Project Management Institute

Celebrate

LEADERSHIP VIEWPOINTS

BY NEAL WHITTEN, PMP, CONTRIBUTING EDITOR

When was the last time you celebrated a noteworthy accomplishment by your team?

If it was within the past three months, you are to be commended. From my experience, most leaders—whether project managers, sponsors or senior managers—fail to celebrate major milestones or noteworthy events that their teams have worked hard to achieve.

Special milestones or events should be planned to occur at least every three months and should be challenging, but achievable. Teams need these noteworthy goals as a means to productively pace themselves. Moreover, as a team approaches a major milestone, it may need to work harder and smarter—just as you did in college when you were heading into final exams and the end of the school term. When the milestone finally is achieved, you should celebrate in recognition of all those who pulled together to make it happen.

Celebrating the successful completion of the milestone is motivating, exciting and helps the team to bond; it feels good. It doesn't have to be a big or costly celebration—lunch, an afternoon off, tickets to a movie, an after-work get together. Just the act of pausing to celebrate—to recognize and thank the team—can go a long way.

If there is no time to pause for celebration—whether a half hour or a half-day—then the integrity of the goal is highly suspect. If months and months pass and there seems never to be much to celebrate, then you have a far bigger problem: leadership.

Either you are not setting the bar high enough to make the effort noteworthy or you are not successfully leading your staff to worthwhile outcomes. In either case, results worth celebrating are really the only results worth having.

My experience shows that the number one reason employees leave a company is that they don't feel appreciated. They feel like objects or commodities that are moved from one project to another, from one crisis to another. As people, we are high maintenance; we need to be routinely and positively stroked. Obviously, a project, organization or company cannot be successful without people performing successfully. Promoting a culture that encourages the best from people—that shows its appreciation for their contributions—will provide great returns on that investment.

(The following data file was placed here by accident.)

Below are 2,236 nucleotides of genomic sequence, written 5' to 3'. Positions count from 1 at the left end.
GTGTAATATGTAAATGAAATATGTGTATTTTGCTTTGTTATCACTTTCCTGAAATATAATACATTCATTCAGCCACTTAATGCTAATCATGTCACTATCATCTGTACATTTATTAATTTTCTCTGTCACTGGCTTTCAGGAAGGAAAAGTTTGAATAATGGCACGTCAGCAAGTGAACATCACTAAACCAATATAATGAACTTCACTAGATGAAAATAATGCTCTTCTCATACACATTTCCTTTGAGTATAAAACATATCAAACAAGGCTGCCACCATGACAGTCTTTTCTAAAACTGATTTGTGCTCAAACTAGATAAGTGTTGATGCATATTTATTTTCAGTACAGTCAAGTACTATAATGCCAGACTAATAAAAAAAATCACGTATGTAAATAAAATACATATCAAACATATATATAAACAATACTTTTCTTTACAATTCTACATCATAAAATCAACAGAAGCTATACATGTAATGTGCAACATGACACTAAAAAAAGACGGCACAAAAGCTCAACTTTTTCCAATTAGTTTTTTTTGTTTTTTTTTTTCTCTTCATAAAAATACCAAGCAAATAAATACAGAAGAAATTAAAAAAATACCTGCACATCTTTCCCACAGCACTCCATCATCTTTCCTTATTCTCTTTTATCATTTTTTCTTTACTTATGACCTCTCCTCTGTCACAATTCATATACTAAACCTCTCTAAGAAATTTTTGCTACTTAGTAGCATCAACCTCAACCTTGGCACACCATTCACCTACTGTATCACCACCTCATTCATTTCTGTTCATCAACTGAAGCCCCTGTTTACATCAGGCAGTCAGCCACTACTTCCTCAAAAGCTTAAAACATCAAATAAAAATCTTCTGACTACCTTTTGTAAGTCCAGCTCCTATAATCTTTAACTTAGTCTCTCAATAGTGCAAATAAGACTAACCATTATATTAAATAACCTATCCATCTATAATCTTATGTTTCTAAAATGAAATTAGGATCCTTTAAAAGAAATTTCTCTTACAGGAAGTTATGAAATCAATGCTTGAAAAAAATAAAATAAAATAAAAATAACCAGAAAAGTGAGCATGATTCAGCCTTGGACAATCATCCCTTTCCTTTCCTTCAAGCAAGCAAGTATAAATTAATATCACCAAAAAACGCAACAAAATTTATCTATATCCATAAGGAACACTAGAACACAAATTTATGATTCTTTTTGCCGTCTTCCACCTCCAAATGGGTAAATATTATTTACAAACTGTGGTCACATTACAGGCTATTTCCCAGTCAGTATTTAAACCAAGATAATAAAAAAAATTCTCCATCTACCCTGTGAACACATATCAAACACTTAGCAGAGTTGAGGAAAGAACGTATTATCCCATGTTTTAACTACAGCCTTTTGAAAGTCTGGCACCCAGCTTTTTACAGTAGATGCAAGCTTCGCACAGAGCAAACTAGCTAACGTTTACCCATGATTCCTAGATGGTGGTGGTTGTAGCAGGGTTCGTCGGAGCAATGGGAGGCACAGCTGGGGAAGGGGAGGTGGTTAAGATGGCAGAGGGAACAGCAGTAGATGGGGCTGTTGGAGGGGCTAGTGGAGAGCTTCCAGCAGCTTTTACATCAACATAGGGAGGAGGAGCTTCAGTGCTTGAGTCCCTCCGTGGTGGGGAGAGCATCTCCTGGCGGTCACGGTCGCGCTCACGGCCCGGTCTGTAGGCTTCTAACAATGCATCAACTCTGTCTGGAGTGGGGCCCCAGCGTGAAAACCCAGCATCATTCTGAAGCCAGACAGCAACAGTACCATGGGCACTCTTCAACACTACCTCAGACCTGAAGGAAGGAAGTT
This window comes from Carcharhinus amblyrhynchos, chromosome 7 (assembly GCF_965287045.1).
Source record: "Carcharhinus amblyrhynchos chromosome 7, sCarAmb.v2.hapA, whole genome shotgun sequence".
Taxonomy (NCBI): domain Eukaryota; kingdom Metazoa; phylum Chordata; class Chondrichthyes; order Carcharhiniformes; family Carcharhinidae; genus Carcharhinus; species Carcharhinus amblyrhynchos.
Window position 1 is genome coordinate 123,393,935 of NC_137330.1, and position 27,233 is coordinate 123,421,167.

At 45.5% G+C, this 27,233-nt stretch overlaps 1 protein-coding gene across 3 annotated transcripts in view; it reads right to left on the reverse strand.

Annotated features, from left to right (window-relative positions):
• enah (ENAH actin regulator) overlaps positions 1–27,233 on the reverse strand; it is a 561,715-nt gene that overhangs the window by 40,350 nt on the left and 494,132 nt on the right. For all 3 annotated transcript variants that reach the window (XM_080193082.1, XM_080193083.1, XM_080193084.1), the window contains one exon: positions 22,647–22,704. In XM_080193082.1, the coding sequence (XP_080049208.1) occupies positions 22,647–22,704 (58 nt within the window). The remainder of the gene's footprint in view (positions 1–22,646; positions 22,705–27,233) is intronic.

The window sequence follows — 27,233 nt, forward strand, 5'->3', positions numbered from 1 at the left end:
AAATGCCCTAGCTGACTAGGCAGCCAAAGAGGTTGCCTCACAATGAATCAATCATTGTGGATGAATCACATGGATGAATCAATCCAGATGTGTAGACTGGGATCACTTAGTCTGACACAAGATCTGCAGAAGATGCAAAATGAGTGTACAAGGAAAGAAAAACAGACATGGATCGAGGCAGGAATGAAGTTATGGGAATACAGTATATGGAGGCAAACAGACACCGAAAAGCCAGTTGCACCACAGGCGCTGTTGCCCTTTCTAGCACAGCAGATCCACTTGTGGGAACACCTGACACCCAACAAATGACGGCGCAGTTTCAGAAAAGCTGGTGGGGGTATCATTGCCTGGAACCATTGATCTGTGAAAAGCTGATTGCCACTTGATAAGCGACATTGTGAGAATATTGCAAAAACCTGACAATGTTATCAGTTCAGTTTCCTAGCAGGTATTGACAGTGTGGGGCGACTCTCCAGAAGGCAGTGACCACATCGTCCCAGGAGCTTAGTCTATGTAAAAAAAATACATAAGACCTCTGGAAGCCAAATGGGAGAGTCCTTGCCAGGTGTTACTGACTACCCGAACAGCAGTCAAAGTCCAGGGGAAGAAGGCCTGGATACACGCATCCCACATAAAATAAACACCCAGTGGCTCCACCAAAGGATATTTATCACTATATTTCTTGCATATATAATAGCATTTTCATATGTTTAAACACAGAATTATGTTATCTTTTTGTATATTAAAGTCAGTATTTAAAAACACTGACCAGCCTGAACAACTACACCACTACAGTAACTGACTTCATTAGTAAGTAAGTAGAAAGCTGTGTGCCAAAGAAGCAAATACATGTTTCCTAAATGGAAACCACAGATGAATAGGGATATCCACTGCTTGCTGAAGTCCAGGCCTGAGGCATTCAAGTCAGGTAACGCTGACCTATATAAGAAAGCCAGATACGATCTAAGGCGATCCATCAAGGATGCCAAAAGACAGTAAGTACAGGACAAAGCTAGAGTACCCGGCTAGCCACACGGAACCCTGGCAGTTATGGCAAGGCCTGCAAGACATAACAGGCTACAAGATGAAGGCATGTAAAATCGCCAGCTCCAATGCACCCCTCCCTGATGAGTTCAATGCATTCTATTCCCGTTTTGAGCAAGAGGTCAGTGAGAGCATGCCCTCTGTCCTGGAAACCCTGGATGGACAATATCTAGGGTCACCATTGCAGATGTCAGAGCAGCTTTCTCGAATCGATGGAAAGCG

When we feel appreciated, our morale rises and our workday goes faster. Our dedication and loyalty also increase. I know many, many very bright and talented people who could make more money working elsewhere but they feel so appreciated in their current work environments that they have no interest in pursuing other opportunities.

Promoting a culture
that encourages the best
from people—that shows its
appreciation for their
contributions—will provide great
returns on that investment.

If you subscribe to the school of thought that people should not need to celebrate or be told “thank you” for simply doing their job, end your subscription. We all need to feel wanted, needed and appreciated.

What are your celebratory plans for your team's next major accomplishment? People will never forget how you made them feel. PM

Neal Whitten, PMP, president of The Neal Whitten Group, is a speaker, trainer, consultant, mentor and author. His latest book is Neal Whitten's No-Nonsense Advice for Successful Projects.

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This material has been reproduced with the permission of the copyright owner. Unauthorized reproduction of this material is strictly prohibited. For permission to reproduce this material, please contact PMI.

AUGUST 2005 | PM NETWORK

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